The large fraction of hate speech and other offensive and objectionable content online poses a huge challenge to societies. Offensive language such as insulting, hurtful, derogatory or obscene content directed from one person to another person and open for others undermines objective discussions. Such type of language can be more increasingly found on the web and can lead to the radicalization of debates. Public opinion-forming requires rational critical discourse (Habermas 1984). Objectionable content can pose a threat to democracy. At the same time, open societies need to find an adequate way to react to such content without imposing rigid censorship regimes. As a consequence, many platforms of social media websites monitor user posts.
This leads to a pressing demand for methods to automatically identify suspicious posts.
Online communities, social media enterprises and technology companies have been investing heavily in technology and processes to identify the offensive language to prevent abusive behaviour in social media.
To classify a given post into hate or non-hate (HOF and NOT respectively). Within hate perform fine-grained classification into 3 subclasses: PRFN (Profane), HATE (Hate speech), OFFN (Offensive).
There are two subtasks in this shared task:
1. Subtask A: Binary classification. Classifying a post into HOF or NOT denoting hate speech and non-hate speech respectively. For this, we have used the dataset provided by HASOC this year and also used an additional dataset named OLID, proposed by OffensEval last year. OLID data contains 4400 HOF posts and 8840 NOT posts.
2. Subtask B: Multi-class classification. Classifying a post into one of HATE, OFF, PRFN and NONE. The NOT posts from previous subtasks would be tagged NONE here. The following slide contains the data statistics per label. In presence of highly imbalanced datasets, a mechanism to handle this should be present, else the models will be biased towards the majority class.
Why would a swear word-based approach not work?
“This dude is f*cking ridiculous, is he made of rubber?”: NONE
“RT @NataliaNoyes: might f*ck around and go missing for a few months”: PRFN
“RT @sohmer: @realDonaldTrump The Importer pays the tariffs, you f*cking moron. You’ve levied a sales tax on your own citizens.”: HATE
“@MartinDaubney What the f*ck has happened to u Martin? Pinning ur colours to a racist like Farage, I’m ashamed of you”: OFFN
Hence, the boundaries between the fine-grain classes are difficult to capture!
1. Traditional machine learning approaches (SVM based)
2. Transfer learning approaches (BERT based)
Experiment for Hindi with two forms of data:
1. Original Devanagari form
2. Transliterated form
SVM based approach
Under this approach, we perform two things (on the preprocessed data):
b. Classification: SVM with RBF kernel as the classifier. Perform a grid search to get the ideal value of hyper-parameter C. Use 5-fold cross-validation to get the best model.
Experiment with two modes of loss calculation:
A. Class balanced: Give more weightage to the under-represented classes in the loss function. Weightage is inversely proportional to the number of samples in the class.
B. Normal mode: This is the standard loss calculation.
BERT based approach
We experiment with the following models on the preprocessed data.
a. English: Monolingual BERT base uncased model and the Multilingual BERT model. We experimented with two datasets:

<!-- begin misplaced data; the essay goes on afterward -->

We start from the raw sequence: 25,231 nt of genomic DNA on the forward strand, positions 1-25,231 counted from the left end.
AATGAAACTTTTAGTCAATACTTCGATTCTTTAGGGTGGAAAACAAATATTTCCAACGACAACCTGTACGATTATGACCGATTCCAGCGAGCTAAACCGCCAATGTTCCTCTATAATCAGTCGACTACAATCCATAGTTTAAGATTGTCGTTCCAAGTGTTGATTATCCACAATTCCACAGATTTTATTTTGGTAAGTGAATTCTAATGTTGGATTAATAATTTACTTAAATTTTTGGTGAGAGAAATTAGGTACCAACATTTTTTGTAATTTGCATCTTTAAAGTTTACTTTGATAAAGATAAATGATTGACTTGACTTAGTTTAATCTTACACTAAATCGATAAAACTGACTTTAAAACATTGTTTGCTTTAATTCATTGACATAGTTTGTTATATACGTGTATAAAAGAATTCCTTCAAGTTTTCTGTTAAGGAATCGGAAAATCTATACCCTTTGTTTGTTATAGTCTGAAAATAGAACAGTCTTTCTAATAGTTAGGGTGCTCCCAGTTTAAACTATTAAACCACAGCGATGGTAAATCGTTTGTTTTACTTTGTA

1. The English 2020 training set
2. The English 2020 training set appended with OLID dataset.
b. Hindi: For Hindi, we experimented only with the Multilingual BERT model.
The preprocessing pipeline is the same as above. The dataset was imbalanced.
Two different approaches to this:
a. Consider the problem as a 4-class classification problem. (Include NONE also for
classification). This way, this subtask is treated independently of the first subtask.
b. We take subtask A’s model, filter out all the NOT labelled posts from it and tag them NONE. For the HOF label posts, classify them into OFFN, PRFN and HATE. (3-class classification problem)
Again experiment with the class balanced and regular way of calculating loss.
SVM model < Multilingual BERT < Monolingual BERT wherever applicable with a margin of 0.02 and 0.012 F1 scores respectively. The difference between F1 scores between monolingual and multilingual models is not too much. The training time is more though.
The class balanced loss calculation has improved the results in the case of imbalanced datasets.
- In Hindi subtask, A an improvement of up to 0.15 F1 score is observed.
- In English subtask A not much improvement was observed which was expected since the dataset is balanced.
- In subtask B up to 0.12 F1 score improvement was observed, which is significant again.
Using an additional dataset for English subtask A (OLID) has helped improve the macro F1 score by 0.01 macro in the case of BERT and 0.03 for Tfldf + SVM model.
For subtask, B. 4-class classification model was more biased towards NONE label as it forms the majority. The 3-class approach where we take outputs from the first subtask and label the NOT class as NONE has improved the number of samples being labelled into other classes.
The transliteration did not improve the results as such.
Course project: Information Retrieval and Web Search - sauravmittal001/Hate-Speech-and-Offensive-Content-Identification
Started in 2008 to build a South Asian counterpart for TREC, CLEF and NTCIR, FIRE has since evolved continuously to meet the new challenges in multilingual information access. For more info: http://fire.irsi.res.in